When a diagnosis is already made, therapy with common heparin or low molecular weight heparin (LMWH) should be started. The latter is preferred due to its lower recurrence of PTE, lower risk of bleeding and lower mortality. Currently, thrombolytics are no longer used due to their side effects that could put the patient’s life at risk.

Clinical course

The symptoms can persist for several days, after several days they begin to diminish gradually, they can go to the resolution or leave sequels depending on the extension of the infarction and the possible complications.

Splenic infarction

Is understood to be the destruction of spleen tissue due to an occlusion of the splenic artery or its branches.

Clinical picture

The rare acute, complete occlusion of the splenic artery leads to the clinical picture of an acute abdomen with symptoms in the left upper abdomen. The color-coded duplex sonography can lead to the preoperative diagnosis (perfusion of the splenic artery interrupted). In the case of a smaller infarct, there is a hypoechoic area below the splenic capsule. In computed tomography , the splenic infarction is hypodense.

In the differential diagnosis , an abscess of the spleen must also be considered in an acute abdomen with symptoms predominantly in the left upper abdomen .

Intraoperatively, the spleen is discolored grey-black, flaccid and mostly already necrotic . If a bacterial infection is added at this stage, acute upper abdominal peritonitis with the associated septic complications can develop. The incomplete occlusion of the splenic artery often remains asymptomatic or leads to uncharacteristic upper abdominal symptoms.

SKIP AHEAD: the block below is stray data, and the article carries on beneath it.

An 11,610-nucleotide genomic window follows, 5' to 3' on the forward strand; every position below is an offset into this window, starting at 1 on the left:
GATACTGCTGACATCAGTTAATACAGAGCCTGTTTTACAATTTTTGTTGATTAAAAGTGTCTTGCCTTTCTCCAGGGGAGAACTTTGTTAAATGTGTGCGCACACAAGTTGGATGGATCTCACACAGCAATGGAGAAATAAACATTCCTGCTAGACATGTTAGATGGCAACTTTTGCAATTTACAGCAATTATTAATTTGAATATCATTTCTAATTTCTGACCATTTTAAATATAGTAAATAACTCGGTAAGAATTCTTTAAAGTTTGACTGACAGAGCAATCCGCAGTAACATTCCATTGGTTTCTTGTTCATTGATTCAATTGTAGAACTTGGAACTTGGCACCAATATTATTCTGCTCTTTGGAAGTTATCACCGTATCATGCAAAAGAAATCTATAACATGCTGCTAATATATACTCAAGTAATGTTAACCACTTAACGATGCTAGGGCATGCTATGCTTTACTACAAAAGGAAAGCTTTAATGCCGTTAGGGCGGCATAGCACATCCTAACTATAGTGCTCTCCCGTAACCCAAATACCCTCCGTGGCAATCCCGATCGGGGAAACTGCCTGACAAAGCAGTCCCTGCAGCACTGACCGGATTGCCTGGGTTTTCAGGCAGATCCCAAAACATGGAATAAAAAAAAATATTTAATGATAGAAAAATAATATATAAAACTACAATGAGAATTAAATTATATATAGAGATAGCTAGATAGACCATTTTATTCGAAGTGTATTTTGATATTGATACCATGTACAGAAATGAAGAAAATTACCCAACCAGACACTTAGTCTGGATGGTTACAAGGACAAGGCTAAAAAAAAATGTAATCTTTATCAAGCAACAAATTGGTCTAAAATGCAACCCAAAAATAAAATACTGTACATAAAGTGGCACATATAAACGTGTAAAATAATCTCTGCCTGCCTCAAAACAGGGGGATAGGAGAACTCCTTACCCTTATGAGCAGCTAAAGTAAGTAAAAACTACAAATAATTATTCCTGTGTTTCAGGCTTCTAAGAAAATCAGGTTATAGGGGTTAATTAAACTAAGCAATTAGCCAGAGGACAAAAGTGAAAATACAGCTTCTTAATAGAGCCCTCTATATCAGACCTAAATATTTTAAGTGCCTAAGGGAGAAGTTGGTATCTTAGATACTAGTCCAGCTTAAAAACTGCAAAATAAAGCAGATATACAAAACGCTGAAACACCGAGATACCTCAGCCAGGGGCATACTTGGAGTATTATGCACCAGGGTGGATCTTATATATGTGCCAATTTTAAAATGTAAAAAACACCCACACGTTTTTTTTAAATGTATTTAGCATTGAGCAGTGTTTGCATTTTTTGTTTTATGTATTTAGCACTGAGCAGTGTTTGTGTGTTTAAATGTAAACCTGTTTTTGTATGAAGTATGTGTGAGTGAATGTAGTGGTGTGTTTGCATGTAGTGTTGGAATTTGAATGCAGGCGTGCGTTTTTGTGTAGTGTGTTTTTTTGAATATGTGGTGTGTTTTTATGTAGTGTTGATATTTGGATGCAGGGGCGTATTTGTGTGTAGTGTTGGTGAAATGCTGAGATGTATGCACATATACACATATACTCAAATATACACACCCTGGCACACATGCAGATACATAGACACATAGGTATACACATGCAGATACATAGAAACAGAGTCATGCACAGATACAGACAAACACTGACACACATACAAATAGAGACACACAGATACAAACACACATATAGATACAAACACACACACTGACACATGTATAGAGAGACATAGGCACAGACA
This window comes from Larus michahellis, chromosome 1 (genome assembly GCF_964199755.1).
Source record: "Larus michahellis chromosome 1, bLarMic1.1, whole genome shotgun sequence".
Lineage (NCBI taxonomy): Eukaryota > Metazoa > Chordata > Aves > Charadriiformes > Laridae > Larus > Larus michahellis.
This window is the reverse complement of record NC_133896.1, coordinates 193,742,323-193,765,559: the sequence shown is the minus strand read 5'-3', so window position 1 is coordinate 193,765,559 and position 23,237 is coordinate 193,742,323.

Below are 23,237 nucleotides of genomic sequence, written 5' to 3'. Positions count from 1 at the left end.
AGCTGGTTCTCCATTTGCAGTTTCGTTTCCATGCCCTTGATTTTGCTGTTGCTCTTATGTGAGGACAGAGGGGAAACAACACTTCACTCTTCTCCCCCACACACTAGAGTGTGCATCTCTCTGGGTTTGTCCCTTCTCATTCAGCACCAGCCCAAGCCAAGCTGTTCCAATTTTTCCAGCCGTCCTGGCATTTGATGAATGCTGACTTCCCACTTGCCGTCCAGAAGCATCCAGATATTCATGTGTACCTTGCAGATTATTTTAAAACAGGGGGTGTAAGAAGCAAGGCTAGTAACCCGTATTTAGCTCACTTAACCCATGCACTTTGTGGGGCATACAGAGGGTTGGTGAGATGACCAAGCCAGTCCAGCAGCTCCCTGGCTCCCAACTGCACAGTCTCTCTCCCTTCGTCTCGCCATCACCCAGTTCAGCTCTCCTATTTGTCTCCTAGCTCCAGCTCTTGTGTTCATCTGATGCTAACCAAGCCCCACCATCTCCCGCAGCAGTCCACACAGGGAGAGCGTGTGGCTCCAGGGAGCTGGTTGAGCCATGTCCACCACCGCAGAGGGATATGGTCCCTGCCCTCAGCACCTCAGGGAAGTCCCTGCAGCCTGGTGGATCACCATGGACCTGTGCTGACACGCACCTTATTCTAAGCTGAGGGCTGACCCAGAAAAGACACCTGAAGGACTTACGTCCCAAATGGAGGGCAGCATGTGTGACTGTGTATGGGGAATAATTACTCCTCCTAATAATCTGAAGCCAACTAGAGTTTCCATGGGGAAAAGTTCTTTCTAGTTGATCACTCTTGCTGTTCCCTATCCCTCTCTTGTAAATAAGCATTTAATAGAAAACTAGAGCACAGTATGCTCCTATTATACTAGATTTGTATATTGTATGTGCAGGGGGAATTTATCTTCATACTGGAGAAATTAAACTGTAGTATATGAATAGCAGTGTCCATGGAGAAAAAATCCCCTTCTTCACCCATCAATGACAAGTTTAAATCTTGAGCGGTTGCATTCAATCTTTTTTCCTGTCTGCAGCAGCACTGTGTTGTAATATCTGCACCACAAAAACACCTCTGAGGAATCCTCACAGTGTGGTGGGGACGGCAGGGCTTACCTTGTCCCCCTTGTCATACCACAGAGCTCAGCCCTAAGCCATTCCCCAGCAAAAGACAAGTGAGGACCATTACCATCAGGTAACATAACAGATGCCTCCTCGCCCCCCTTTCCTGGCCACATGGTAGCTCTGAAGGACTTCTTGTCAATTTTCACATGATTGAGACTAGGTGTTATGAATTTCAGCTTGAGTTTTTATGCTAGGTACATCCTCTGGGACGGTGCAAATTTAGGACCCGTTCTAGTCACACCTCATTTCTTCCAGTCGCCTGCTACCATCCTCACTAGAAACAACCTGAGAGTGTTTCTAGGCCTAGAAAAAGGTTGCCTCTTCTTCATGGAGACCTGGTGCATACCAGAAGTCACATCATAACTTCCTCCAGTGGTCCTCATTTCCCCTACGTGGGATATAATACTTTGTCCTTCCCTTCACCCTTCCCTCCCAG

Acute embolic occlusion due to absolute arrhythmia or endocarditis is extremely rare. The vessels are more frequently blocked by tumor cells, for example in the case of myeloid leukemia . An occlusion of the arteria splenica, more frequently a splenic vein thrombosis , can occur in the course of an acute, necrotizing pancreatitis and are often not noticed in the context of this highly acute clinical picture. The thrombosis leads to a hemorrhagic splenic infarction.


The partial (partial) splenic infarction can heal without treatment, leaving a corresponding scar. Splenectomy (removal of the spleen) is the only possible therapy for a complete infarction.

Limb infarction

A limb infarction is an area of tissue death of an arm or leg. It may cause skeletal muscle infarction, avascular necrosis of bones, or necrosis of a part of or an entire limb.

Acute arterial limb occlusion is a vascular disease in which blood clots (thrombi) obstruct arteries in the extremities. It is a form of arterial thromboembolism and most commonly occurs in the lower extremities. Heart diseases, increased blood clotting and atherosclerosis are the most common underlying diseases. In contrast to chronic peripheral arterial occlusive disease , the disease occurs suddenly (acutely).

The affected limb is painful, pale or cyanotic , and cold. Doppler sonography and angiography are used for diagnosis . In the acute phase, treatment is with heparin , the extremities are positioned low, and painkillers can be administered. The clot is then surgically or interventionally removed at a specialized facility; thus revascularization can be achieved. If the extremity is severely damaged, amputation may be necessary.

Sources: PinterPandai, NHS UK, RxList, OpenMD